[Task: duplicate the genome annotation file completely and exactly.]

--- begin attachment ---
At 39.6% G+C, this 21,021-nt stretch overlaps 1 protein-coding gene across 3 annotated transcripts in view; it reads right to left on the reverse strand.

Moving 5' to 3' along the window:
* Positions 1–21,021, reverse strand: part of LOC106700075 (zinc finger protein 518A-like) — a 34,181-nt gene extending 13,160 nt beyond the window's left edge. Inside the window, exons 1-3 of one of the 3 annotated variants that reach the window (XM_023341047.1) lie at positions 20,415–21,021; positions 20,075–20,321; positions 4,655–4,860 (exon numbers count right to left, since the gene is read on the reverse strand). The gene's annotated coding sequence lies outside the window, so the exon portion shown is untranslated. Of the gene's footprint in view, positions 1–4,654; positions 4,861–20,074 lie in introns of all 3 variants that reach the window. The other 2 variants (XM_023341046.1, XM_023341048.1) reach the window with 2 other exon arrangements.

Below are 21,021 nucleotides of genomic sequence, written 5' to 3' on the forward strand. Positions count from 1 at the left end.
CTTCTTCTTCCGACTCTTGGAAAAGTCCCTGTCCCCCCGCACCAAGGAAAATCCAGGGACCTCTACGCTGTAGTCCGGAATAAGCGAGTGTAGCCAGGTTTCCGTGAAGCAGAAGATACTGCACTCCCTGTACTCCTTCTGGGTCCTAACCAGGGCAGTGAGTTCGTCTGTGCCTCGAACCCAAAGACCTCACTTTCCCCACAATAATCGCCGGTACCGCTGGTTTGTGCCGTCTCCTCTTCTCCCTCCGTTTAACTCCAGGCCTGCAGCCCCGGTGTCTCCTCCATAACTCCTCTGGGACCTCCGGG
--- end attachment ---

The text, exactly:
At 39.6% G+C, this 21,021-nt stretch overlaps 1 protein-coding gene across 3 annotated transcripts in view; it reads right to left on the reverse strand.

Moving 5' to 3' along the window:
* Positions 1–21,021, reverse strand: part of LOC106700075 (zinc finger protein 518A-like) — a 34,181-nt gene extending 13,160 nt beyond the window's left edge. Inside the window, exons 1-3 of one of the 3 annotated variants that reach the window (XM_023341047.1) lie at positions 20,415–21,021; positions 20,075–20,321; positions 4,655–4,860 (exon numbers count right to left, since the gene is read on the reverse strand). The gene's annotated coding sequence lies outside the window, so the exon portion shown is untranslated. Of the gene's footprint in view, positions 1–4,654; positions 4,861–20,074 lie in introns of all 3 variants that reach the window. The other 2 variants (XM_023341046.1, XM_023341048.1) reach the window with 2 other exon arrangements.

Below are 21,021 nucleotides of genomic sequence, written 5' to 3' on the forward strand. Positions count from 1 at the left end.
CTTCTTCTTCCGACTCTTGGAAAAGTCCCTGTCCCCCCGCACCAAGGAAAATCCAGGGACCTCTACGCTGTAGTCCGGAATAAGCGAGTGTAGCCAGGTTTCCGTGAAGCAGAAGATACTGCACTCCCTGTACTCCTTCTGGGTCCTAACCAGGGCAGTGAGTTCGTCTGTGCCTCGAACCCAAAGACCTCACTTTCCCCACAATAATCGCCGGTACCGCTGGTTTGTGCCGTCTCCTCTTCTCCCTCCGTTTAACTCCAGGCCTGCAGCCCCGGTGTCTCCTCCATAACTCCTCTGGGACCTCCGGG